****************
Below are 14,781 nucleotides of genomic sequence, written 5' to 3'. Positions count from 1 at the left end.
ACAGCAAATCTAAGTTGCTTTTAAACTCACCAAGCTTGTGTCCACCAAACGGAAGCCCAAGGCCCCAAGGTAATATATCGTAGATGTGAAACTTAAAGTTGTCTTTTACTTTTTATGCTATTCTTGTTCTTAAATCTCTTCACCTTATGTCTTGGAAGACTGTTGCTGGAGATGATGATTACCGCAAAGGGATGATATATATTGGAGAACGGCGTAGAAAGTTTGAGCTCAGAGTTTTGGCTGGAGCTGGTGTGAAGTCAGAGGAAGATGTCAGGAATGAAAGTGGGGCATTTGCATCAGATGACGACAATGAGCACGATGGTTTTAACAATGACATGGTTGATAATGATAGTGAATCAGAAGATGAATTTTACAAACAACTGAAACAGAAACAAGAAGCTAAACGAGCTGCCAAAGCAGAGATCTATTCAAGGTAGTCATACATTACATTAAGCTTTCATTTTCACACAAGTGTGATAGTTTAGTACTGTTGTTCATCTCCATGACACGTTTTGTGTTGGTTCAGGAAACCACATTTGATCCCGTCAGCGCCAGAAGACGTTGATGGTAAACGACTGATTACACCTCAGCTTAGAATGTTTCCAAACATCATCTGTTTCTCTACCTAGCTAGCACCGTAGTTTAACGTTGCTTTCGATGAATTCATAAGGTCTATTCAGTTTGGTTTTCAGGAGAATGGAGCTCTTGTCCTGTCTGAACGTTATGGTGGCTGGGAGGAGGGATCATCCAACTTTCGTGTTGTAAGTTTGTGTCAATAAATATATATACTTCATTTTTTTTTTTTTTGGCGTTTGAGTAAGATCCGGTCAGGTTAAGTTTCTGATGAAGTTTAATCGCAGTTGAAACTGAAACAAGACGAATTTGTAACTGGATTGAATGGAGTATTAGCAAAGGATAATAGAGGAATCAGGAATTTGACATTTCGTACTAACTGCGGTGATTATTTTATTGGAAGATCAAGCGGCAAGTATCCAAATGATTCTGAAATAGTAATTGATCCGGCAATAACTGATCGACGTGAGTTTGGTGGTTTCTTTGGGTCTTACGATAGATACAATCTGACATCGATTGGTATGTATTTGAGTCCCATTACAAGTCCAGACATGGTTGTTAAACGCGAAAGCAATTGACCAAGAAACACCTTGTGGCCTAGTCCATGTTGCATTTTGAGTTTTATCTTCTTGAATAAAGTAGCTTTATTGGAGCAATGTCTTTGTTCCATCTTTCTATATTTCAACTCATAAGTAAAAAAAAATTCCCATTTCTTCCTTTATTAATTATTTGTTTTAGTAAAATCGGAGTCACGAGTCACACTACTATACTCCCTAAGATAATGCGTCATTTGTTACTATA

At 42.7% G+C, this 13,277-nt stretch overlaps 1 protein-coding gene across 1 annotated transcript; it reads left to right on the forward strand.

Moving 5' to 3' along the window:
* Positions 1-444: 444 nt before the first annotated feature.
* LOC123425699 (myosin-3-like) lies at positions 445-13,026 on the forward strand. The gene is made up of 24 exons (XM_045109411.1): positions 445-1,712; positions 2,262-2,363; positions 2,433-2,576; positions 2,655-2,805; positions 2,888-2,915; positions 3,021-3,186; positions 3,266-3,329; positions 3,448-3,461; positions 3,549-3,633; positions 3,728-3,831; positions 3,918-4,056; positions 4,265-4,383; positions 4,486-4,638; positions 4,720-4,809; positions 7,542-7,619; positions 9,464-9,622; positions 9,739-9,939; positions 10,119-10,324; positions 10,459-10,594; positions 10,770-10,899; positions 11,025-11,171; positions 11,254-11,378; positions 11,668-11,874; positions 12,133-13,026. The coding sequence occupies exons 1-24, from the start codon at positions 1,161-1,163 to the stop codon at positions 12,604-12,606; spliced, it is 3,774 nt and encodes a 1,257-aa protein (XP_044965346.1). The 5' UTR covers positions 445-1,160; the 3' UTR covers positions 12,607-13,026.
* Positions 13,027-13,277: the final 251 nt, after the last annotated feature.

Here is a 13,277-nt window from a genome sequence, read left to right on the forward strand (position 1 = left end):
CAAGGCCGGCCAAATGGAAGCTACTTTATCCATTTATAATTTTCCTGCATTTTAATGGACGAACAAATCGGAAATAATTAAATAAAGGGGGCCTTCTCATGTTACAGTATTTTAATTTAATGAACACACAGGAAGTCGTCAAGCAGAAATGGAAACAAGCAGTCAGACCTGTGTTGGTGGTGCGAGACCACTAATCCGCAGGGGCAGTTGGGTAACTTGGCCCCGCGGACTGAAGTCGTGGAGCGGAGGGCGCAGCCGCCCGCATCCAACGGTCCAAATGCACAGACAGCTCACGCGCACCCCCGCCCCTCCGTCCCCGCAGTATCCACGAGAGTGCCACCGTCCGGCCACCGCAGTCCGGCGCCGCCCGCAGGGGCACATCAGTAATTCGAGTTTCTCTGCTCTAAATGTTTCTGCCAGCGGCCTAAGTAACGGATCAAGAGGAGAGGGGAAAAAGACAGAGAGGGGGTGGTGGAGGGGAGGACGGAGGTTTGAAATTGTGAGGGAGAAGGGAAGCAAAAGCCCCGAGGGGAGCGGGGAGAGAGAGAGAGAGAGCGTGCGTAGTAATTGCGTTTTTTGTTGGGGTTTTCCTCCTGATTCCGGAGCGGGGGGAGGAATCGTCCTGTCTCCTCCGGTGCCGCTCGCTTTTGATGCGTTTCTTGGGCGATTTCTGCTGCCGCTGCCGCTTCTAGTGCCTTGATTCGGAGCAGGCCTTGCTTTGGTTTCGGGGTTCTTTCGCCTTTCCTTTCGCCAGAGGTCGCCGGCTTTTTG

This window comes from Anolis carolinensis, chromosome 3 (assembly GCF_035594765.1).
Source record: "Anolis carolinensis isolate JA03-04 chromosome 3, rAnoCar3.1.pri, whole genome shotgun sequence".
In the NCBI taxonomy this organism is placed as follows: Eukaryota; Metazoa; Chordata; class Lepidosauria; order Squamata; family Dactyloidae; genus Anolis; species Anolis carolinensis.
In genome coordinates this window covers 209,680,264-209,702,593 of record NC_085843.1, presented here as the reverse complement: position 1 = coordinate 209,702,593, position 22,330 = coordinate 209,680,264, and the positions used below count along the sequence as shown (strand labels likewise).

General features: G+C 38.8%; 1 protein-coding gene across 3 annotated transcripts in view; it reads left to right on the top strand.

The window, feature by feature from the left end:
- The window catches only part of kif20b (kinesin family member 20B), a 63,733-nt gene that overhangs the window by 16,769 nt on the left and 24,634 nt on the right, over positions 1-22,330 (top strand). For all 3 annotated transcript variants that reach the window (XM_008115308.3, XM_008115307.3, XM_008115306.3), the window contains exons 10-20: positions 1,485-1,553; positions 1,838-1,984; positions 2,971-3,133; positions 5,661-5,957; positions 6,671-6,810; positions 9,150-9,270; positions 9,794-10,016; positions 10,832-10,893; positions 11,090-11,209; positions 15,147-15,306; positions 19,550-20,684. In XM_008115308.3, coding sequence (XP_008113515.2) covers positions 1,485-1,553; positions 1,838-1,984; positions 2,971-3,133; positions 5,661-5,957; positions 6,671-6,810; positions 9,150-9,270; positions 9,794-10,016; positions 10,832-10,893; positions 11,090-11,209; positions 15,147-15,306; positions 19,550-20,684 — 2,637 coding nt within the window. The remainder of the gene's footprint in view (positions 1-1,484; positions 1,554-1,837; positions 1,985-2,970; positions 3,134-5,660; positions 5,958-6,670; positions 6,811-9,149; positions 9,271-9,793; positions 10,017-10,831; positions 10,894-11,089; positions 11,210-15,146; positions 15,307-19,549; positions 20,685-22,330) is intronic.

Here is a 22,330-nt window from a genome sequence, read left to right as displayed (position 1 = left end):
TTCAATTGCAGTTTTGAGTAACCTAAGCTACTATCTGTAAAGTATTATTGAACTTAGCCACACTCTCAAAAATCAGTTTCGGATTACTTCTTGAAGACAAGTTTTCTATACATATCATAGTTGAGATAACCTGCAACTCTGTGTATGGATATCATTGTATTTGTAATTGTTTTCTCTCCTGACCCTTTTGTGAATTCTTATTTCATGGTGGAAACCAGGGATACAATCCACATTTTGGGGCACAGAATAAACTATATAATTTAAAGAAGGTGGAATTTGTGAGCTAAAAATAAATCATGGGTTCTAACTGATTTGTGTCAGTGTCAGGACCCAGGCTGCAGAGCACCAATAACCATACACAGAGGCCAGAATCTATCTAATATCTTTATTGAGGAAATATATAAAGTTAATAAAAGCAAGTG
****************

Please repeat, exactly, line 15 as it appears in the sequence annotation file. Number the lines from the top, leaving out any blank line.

The window, feature by feature from the left end: